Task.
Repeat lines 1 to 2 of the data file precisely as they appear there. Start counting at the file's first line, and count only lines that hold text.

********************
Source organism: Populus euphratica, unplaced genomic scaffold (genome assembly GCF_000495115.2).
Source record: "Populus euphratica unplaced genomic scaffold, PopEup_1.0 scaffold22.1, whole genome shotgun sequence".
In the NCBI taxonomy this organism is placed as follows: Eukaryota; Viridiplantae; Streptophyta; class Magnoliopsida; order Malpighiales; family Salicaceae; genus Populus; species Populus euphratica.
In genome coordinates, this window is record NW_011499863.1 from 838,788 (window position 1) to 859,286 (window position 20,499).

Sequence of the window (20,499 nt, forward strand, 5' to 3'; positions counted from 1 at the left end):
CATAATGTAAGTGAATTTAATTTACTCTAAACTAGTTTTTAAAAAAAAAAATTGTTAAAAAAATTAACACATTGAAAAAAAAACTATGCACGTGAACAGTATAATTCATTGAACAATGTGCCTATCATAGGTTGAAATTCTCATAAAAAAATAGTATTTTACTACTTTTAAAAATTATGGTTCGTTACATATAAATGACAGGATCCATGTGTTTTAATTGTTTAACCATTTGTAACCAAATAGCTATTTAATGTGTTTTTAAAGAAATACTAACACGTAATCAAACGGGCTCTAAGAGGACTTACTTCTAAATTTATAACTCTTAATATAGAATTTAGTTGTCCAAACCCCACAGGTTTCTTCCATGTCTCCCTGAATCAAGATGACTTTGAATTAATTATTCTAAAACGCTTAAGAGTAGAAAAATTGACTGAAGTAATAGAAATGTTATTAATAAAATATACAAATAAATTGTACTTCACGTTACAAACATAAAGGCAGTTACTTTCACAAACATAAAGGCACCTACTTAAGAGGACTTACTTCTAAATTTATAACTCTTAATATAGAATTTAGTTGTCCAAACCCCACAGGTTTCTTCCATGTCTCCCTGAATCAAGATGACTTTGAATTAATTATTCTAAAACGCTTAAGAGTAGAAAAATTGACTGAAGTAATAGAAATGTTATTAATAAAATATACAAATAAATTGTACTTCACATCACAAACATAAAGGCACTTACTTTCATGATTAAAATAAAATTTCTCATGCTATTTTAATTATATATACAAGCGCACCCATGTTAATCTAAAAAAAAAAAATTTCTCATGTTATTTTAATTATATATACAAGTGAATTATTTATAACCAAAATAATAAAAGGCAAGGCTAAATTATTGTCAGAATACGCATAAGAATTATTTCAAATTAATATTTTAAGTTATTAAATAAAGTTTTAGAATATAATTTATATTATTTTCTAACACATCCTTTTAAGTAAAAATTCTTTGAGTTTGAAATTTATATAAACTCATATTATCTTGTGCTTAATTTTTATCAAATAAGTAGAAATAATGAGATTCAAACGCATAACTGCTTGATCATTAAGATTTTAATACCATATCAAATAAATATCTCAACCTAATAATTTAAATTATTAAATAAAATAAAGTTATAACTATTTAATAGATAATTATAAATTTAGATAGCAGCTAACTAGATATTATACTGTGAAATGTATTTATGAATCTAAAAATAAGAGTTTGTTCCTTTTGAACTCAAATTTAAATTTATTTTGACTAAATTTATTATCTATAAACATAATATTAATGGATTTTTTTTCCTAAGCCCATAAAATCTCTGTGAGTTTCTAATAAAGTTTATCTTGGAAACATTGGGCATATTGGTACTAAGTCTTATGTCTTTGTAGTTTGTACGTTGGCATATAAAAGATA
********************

Source organism: Populus euphratica, unplaced genomic scaffold (genome assembly GCF_000495115.2).
Source record: "Populus euphratica unplaced genomic scaffold, PopEup_1.0 scaffold22.1, whole genome shotgun sequence".